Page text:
Many processes are involved in the pathogenesis of NDDs, including transcriptional dysregulation, mitochondrial dysfunction, and synaptic dysfunction. Activation of microglia and inflammation are important pathogenic processes in NDDs. MiR-124 is closely related to the pathogenesis of NDDs and is downregulated in response to pro-inflammatory stimuli. Over-expressing miR-124 may be a viable strategy to reduce the inflammatory response associated with NDDs. However, more studies are required to investigate the specific effects of miR-124 in NDDs. Improved miR delivery methods in clinical trials may lead to the development of microglia-specific miR therapies for NDDs.

Author Contributions

This manuscript was primarily written by XD. Figures were produced by DH and JN. All authors read and approved the final manuscript.

Funding

This work was supported by Liaoning Provincial Key R&D Program Guidance Plan (grant no. 2018225091).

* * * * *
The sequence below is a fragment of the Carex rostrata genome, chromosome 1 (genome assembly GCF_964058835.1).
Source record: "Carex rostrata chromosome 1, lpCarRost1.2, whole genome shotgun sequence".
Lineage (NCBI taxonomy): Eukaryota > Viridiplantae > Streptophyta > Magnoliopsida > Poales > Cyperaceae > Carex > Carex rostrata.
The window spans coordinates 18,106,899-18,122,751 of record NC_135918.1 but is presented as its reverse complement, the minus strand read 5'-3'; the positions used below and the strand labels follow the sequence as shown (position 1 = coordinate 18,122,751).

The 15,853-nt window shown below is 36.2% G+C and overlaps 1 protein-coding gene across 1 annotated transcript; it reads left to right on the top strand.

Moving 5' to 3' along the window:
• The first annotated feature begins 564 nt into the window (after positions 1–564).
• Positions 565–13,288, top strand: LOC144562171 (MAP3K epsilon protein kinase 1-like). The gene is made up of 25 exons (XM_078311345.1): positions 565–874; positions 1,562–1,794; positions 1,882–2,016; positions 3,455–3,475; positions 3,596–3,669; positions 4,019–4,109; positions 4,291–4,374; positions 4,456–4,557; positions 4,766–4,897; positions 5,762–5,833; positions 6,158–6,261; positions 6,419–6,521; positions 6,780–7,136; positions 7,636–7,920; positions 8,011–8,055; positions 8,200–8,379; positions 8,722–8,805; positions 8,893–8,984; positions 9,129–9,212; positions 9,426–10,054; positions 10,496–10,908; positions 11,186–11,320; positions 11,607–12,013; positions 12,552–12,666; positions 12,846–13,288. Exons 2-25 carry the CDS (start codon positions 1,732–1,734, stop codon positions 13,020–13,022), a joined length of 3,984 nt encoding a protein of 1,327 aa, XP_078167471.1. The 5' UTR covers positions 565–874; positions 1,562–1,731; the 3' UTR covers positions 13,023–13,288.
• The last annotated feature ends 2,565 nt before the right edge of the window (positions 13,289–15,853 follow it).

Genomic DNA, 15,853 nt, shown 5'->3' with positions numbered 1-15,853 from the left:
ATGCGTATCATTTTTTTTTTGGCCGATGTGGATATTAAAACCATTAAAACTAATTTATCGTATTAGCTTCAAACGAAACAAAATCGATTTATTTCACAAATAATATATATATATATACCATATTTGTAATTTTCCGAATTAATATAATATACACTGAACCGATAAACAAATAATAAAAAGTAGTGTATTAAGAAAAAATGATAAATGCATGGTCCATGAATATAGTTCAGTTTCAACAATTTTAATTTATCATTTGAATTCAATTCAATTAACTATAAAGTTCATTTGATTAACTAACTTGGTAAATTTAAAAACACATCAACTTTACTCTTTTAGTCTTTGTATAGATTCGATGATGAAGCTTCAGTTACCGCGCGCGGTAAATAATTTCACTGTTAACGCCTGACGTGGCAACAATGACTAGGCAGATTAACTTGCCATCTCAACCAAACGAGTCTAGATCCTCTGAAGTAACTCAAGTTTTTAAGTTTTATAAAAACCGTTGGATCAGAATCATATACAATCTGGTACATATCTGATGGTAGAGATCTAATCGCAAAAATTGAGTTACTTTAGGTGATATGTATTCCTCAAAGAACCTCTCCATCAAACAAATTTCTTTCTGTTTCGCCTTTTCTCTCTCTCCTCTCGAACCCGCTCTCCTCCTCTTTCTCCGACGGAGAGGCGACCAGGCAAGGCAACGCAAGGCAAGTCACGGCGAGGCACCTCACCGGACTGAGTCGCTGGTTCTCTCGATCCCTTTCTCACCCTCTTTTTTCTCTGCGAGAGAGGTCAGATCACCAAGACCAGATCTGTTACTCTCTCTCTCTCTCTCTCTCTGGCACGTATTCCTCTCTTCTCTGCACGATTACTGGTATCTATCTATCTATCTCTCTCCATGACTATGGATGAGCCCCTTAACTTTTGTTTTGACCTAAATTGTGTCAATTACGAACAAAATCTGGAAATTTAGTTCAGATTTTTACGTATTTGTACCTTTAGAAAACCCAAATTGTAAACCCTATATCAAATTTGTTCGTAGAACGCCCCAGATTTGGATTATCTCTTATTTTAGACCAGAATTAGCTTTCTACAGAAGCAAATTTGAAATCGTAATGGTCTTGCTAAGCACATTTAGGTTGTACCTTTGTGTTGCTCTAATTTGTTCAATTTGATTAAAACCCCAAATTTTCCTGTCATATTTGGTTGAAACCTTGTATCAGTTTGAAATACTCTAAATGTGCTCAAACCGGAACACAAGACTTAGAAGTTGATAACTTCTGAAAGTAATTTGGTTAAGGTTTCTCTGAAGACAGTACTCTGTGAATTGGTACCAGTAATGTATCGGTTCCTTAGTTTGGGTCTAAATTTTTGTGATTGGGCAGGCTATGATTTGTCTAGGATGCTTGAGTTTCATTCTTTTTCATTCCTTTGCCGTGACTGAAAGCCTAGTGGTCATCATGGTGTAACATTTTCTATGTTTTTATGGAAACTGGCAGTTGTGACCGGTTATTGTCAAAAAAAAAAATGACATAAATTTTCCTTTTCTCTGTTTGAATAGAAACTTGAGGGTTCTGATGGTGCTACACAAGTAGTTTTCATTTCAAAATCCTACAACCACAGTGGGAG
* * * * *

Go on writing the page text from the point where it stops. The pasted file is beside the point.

Conflict of Interest

The authors declare that the research was conducted in the absence of any commercial or financial relationships that could be construed as a potential conflict of interest.

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Keywords: neurodegenerative disorders, microglia, inflammation, miR-124, therapy

Citation: Han D, Dong X, Zheng D and Nao J (2020) MiR-124 and the Underlying Therapeutic Promise of Neurodegenerative Disorders. Front. Pharmacol. 10:1555. doi: 10.3389/fphar.2019.01555

Received: 16 September 2019; Accepted: 02 December 2019;
Published: 17 January 2020.

Edited by:

Andres Trostchansky, University of the Republic, Uruguay

Reviewed by:

Eugene D. Ponomarev, The Chinese University of Hong Kong, China
Bruno Araujo Serra Pinto, Federal University of Maranhão, Brazil

Copyright © 2020 Han, Dong, Zheng and Nao. This is an open-access article distributed under the terms of the Creative Commons Attribution License (CC BY). The use, distribution or reproduction in other forums is permitted, provided the original author(s) and the copyright owner(s) are credited and that the original publication in this journal is cited, in accordance with accepted academic practice. No use, distribution or reproduction is permitted which does not comply with these terms.

*Correspondence: Jianfei Nao, 18940256567@163.com